Every time my writing gets stuck, I ask myself, “How would Scheherazade get out of this?” Of course, she would know what to do. That’s how she survived for 1,001 nights and beyond: by knowing when to add to a story, when to wrap it up, and when to leave you waiting for the next one. Anyone who understands the power of a story is my kind of hero. Scheherazade was among the first to figure out that the keys to our survival are the stories we tell to ourselves and to others.
I started doing that early on. When I was a child in White Bear Lake, a small town in Minnesota, I used to dress up like Scheherazade for Halloween. I didn’t feel American enough to think the neighbors would let me get away with dressing up as the Bionic Woman or a Charlie’s Angel. But I wanted to be glamorous and gutsy like the women of TV
and tabloids. And so I would put on a long dress that some relative I had never met had sent me from Lebanon or Jordan or Palestine and wrap my head in a colorful scarf with fake coins on it. Then I’d have Mrs. Swenson, the mom next door, put some heavy-duty makeup on me, and I’d top it off with gargantuan hoop earrings. Most people thought I was a fortune teller, but I wasn’t a mere soothsayer. I was Scheherazade, the Wonder Woman of the Middle East, the prettiest and most powerful person I knew.
Of course, I didn’t know Scheherazade at all. I certainly didn’t know that she seduced a king with sexually provocative and perverse tales, that she was at the center of a body of work that has kept scholars and historians busy for centuries, and that her collection of tales has become one of the most recognized frameworks in literature. All I knew was based on what my mother told me when I asked why my cousin in Chicago was named Scheherazade—Sherry in its Americanized form. My mother’s answer was the kind of answer a proud Arab woman gives to a girl who cries, like her daughter, at beauty pageants on TV: Scheherazade was the most beautiful woman in the Arab world, which therefore meant the whole world. And she went about being beautiful by swirling around in lots of diaphanous veils and telling stories of magical people—stories that, my mother explained, Disney had stolen for its movies, like the story of Aladdin and Ali Baba and his forty thieves. Soon I also figured out that Scheherazade must have gotten everywhere on a self-chauffeuring magic carpet. This last part I didn’t learn from my mother but rather extrapolated from TV reruns of I Dream of Jeannie, Bewitched, and Saturday-morning cartoons.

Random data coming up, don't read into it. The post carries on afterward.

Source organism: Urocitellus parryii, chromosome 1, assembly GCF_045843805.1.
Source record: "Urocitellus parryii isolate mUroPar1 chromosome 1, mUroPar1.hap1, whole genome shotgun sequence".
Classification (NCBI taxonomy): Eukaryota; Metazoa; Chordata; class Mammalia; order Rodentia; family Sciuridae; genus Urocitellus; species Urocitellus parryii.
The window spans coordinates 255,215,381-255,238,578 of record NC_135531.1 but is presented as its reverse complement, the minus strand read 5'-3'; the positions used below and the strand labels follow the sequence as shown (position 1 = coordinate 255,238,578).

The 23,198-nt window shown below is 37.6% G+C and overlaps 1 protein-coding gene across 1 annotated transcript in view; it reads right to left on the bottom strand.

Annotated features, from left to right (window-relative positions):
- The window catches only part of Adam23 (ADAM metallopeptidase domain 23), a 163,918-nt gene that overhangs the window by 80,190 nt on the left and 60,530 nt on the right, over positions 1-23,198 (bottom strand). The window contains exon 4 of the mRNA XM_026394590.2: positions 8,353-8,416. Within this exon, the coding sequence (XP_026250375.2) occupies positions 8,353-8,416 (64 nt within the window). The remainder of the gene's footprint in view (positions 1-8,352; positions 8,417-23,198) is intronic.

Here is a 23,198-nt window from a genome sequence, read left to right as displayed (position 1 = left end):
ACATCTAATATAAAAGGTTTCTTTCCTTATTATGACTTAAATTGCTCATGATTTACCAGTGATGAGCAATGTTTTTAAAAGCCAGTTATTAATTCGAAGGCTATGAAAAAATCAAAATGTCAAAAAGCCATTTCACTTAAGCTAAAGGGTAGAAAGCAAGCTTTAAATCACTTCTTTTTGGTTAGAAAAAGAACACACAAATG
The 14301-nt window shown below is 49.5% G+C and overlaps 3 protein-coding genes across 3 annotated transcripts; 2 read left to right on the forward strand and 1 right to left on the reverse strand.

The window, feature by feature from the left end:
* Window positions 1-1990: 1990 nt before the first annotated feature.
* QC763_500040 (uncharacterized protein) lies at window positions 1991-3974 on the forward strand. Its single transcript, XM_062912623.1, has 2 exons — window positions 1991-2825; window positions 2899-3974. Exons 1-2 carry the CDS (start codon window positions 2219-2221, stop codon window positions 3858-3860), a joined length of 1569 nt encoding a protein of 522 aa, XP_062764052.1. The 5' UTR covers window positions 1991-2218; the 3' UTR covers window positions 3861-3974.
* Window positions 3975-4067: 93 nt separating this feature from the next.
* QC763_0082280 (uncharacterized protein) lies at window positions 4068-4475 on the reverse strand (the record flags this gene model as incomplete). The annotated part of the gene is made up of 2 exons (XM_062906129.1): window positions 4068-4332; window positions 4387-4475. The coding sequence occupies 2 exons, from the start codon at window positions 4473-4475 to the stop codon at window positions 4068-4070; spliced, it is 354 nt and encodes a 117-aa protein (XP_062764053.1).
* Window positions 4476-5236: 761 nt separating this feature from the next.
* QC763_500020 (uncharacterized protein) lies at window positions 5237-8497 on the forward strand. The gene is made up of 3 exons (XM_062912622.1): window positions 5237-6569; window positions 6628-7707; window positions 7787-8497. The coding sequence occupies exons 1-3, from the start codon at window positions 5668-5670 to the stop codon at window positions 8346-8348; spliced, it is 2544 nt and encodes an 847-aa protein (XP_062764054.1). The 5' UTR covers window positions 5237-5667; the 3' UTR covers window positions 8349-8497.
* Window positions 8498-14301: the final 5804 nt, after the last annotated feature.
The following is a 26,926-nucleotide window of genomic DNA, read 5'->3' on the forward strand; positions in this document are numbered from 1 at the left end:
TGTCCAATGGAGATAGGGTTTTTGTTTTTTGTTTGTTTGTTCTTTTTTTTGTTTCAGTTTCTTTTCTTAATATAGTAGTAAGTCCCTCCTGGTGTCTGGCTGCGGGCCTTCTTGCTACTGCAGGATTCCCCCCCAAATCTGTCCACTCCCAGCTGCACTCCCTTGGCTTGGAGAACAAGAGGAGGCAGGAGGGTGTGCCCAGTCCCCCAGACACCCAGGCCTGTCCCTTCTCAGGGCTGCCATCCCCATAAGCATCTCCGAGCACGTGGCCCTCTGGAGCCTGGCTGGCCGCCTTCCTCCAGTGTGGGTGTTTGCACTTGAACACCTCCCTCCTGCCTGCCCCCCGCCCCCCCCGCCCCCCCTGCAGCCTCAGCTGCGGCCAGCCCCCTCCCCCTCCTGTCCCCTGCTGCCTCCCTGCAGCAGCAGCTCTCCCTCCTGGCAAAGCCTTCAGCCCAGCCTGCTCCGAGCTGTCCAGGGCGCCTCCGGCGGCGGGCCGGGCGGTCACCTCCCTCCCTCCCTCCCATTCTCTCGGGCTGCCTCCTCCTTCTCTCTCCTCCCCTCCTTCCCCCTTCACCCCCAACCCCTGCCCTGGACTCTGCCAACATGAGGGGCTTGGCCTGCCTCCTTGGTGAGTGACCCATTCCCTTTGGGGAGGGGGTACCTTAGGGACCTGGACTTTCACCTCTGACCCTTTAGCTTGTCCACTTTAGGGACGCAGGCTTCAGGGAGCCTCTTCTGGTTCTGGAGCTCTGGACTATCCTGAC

In reality, my mother didn’t really know anything more about the Arabian Nights than Walt Disney did. My mother was never one for magic carpets and fairy tales, Orientalist or otherwise. Her stories were always about reality—perhaps embellished reality, but rarely with forever-after happy endings. For her, Scheherazade was a woman who told stories to stay alive to protect her own life but, more important, the lives of her beloved sister and